INMECAFE argues that the discussion in the Gregorian footnote constitutes an alternative ground for the court's decision. "[W]here a decision rest on two or more grounds, none can be relegated to the category of obiter dictum." Woods v. Interstate Realty Co., 337 U.S. 535, 537, 69 S.Ct. 1235, 1236-37, 93 L.Ed. 1524 (1949) (quoted in English v. United States, 42 F.3d 473, 485 (9th Cir.1994)); Russell v. Commissioner of Internal Revenue, 678 F.2d 782, 785 n. 2 (9th Cir.1982). Although the district court in Carnival Cruise Lines, Inc. v. Oy Wartsila AB, 159 B.R. 984, 1001 (S.D.Fla.1993) found that the footnote in Gregorian was "an alternate and supporting ground for the holding ... and cannot be fairly cast as dicta,"3 we conclude that the footnote is dictum.4 See Black's Law Dictionary, 454 (6th ed. 1990) (defining "dictum" as "an observation or remark ... not necessarily involved in the case or essential to its determination").
Gregorian held that there was no applicable exception to sovereign immunity under the FSIA for Gregorian's libel claim because Izvestia's activities were not commercial activities as defined by section 1605(a)(2). See Gregorian, 871 F.2d at 1521 ("The nature of the Izvestia article ... is clearly governmental."); id. at 1522 ("In conclusion, then, we hold that the activity ... was governmental rather than commercial in nature for purposes of section 1605(a)(2) of the FSIA"). The footnote suggests that Gregorian's "trade libel" claim would fare no better because, given the court's holding that Izvestia's actions were not "commercial activities" as defined in section 1605(a)(2), the alleged tort of trade libel would be encompassed within the libel exception of section 1605(a)(5)(B). Id. at 1522 n. 4 (stating that the plaintiffs did "not seek an exception to immunity under section 1605(a)(5). Nor could plaintiffs have established subject matter jurisdiction for their [trade] libel claim under section 1605(a)(5)"). The statement in the footnote, that "it is far more likely" that Congress intended section 1605(a)(5)(B) to apply to all claims of libel, is therefore dictum, as it is offered only to explain why section 1605(a)(5)(B) would encompass the "trade libel" claim if plaintiffs had attempted to rely upon that section to establish jurisdiction. See Black's Law Dictionary, 454 (6th ed. 1990) (defining "dicta" as "[e]xpressions in the court's opinion which go beyond the facts before the court"). Although there are statements in the footnote that suggest the interpretation of section 1605 that INMECAFE urges,5 these statements were not necessary to the decision and thus have no binding or precedential impact in the present case. See Wainright v. Witt, 469 U.S. 412, 422, 105 S.Ct. 844, 851, 83 L.Ed.2d 841 (1985); Operating Engineers Pension Trust, 766 F.2d at 1307 (Fletcher, J. dissenting); see also United States v. Crawley, 837 F.2d 291, 292-93 (7th Cir.1988) (explaining the reasons for rejecting a prior court's dictum).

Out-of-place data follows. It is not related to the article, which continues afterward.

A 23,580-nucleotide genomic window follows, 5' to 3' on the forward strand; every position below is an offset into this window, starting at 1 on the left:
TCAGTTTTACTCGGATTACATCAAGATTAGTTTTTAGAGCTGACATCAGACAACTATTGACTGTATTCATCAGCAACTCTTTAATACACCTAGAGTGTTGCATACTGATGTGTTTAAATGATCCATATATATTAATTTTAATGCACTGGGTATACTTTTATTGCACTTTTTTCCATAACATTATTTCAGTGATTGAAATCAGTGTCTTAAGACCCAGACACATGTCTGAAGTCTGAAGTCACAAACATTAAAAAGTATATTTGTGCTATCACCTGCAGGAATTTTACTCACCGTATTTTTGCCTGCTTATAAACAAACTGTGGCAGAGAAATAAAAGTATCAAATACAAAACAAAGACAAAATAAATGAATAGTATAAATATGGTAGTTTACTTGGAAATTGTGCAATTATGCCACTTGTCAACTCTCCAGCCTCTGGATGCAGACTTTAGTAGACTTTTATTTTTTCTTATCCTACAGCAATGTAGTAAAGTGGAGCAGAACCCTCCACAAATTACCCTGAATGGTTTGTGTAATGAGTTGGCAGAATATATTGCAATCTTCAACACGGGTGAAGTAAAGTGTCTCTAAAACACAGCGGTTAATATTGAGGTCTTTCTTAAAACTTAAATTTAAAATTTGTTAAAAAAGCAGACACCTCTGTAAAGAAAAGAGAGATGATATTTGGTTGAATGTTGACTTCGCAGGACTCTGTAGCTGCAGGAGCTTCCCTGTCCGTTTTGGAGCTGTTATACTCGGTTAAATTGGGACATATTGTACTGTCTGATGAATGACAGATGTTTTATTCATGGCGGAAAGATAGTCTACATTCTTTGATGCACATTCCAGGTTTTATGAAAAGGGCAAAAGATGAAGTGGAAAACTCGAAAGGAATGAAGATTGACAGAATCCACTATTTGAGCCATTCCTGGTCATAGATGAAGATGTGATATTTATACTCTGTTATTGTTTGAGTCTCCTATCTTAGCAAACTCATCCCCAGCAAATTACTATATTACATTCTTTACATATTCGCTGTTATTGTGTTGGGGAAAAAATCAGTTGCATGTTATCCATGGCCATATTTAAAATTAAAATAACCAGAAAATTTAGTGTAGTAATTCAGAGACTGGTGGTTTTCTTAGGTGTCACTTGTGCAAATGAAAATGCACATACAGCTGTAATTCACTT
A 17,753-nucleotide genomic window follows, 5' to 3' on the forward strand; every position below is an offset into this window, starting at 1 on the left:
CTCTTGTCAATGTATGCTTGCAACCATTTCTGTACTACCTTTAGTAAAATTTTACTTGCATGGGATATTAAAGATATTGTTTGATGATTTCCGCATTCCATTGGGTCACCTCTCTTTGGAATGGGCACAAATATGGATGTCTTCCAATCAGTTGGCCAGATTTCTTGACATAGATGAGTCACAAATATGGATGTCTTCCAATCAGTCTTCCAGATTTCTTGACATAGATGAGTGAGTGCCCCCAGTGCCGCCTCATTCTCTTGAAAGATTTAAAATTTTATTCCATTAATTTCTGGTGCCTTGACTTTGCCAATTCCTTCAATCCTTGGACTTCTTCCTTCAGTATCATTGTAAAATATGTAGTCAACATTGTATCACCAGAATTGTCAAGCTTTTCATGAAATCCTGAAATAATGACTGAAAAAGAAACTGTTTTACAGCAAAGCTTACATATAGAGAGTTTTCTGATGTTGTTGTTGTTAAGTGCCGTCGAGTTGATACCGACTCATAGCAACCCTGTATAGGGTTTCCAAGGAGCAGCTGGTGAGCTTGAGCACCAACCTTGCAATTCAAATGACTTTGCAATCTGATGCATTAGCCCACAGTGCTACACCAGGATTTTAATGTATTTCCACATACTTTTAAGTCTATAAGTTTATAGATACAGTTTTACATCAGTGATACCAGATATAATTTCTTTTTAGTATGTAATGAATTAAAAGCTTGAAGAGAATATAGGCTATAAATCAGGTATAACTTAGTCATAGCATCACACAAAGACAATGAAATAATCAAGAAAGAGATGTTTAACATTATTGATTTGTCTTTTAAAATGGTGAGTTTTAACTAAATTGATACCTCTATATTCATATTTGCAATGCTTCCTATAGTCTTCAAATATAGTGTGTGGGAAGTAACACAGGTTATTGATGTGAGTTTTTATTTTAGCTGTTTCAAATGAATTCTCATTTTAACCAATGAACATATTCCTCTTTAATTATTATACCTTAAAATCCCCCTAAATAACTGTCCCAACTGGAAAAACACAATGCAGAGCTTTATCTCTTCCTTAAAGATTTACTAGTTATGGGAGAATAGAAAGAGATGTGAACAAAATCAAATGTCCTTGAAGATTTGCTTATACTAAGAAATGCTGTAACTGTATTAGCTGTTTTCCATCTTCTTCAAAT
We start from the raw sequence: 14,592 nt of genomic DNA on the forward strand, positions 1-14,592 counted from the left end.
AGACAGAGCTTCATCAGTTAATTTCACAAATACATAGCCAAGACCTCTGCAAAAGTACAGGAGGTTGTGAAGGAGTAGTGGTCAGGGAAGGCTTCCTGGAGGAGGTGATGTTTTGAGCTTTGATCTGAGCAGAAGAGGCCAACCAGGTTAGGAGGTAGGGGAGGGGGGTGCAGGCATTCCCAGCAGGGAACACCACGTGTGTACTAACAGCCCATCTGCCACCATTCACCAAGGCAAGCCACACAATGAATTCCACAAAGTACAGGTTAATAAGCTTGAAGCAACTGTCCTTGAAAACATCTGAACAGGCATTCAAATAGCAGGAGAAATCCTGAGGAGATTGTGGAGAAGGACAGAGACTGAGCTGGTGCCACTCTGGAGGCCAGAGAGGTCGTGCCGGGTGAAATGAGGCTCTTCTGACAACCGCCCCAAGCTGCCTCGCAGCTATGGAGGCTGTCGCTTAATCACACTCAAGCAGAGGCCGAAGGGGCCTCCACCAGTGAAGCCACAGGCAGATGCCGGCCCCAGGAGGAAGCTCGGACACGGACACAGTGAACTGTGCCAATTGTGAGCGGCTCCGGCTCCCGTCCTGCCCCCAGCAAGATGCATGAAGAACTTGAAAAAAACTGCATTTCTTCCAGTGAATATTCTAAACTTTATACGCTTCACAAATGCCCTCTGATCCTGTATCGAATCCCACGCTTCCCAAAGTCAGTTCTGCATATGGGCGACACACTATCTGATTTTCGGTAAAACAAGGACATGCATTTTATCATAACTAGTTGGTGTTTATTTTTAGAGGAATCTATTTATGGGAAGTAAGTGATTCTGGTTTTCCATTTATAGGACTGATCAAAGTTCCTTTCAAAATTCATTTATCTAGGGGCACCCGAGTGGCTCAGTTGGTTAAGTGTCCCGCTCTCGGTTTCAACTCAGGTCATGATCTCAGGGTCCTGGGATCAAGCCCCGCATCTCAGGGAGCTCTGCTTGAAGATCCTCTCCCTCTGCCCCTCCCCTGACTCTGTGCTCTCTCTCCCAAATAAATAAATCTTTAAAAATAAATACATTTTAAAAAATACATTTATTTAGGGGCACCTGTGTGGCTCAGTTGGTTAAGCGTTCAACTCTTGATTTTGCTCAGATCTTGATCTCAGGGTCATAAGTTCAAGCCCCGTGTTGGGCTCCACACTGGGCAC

This reading of Gregorian is buttressed by the fact that no case in this circuit has cited the contested footnote as binding precedent, and, in fact, subsequent cases have contradicted its interpretation of section 1605. See, e.g., Siderman de Blake v. Republic of Argentina, 965 F.2d 699, 710 (9th Cir.1992) (holding that the plaintiffs' claims for fraud and interference with business relationships are not subject to immunity because they "fall squarely within clause two of the commercial activity exception"), cert. denied, --- U.S. ----, 113 S.Ct. 1812, 123 L.Ed.2d 444 (1993); Richmark Corp. v. Timber Falling Consultants, Inc., 937 F.2d 1444, 1446 & n. 1 (9th Cir.1991) (finding subject matter jurisdiction under the commercial activity exception over fraud claim), cert. denied, --- U.S. ----, 113 S.Ct. 295, 121 L.Ed.2d 219 (1992). If Gregorian 's footnote were binding precedent, subsequent panels of this court would not have been able to find subject matter jurisdiction under the commercial activity exception over tort claims exempted in section 1650(a)(5)(B). See FW/PBS, Inc. v. City of Dallas, 493 U.S. 215, 231, 110 S.Ct. 596, 607-08, 107 L.Ed.2d 603 (1990) (stating that "federal courts are under an independent obligation to examine their own jurisdiction"); Harris v. Provident Life & Accident Ins. Co., 26 F.3d 930, 932 (9th Cir.1994); see also Operating Engineers Pension Trust, 766 F.2d at 1307 (Fletcher, J. dissenting) (arguing that the fact that subsequent case law does not cite or follow contested statements supports finding that those statements are dicta). Thus, we are not bound by the dictum contained in Gregorian 's footnote. See Webb v. Lewis, 44 F.3d 1387, 1392 (9th Cir.1994) (refusing to be bound by previous panel's dictum), cert. denied, --- U.S. ----, 115 S.Ct. 2002, 131 L.Ed.2d 1003 (1995); In re U.S. Financial Securities Litigation, 609 F.2d 411, 425 n. 43 (9th Cir.1979), cert. denied, 446 U.S. 929, 100 S.Ct. 1866, 64 L.Ed.2d 281 (1980).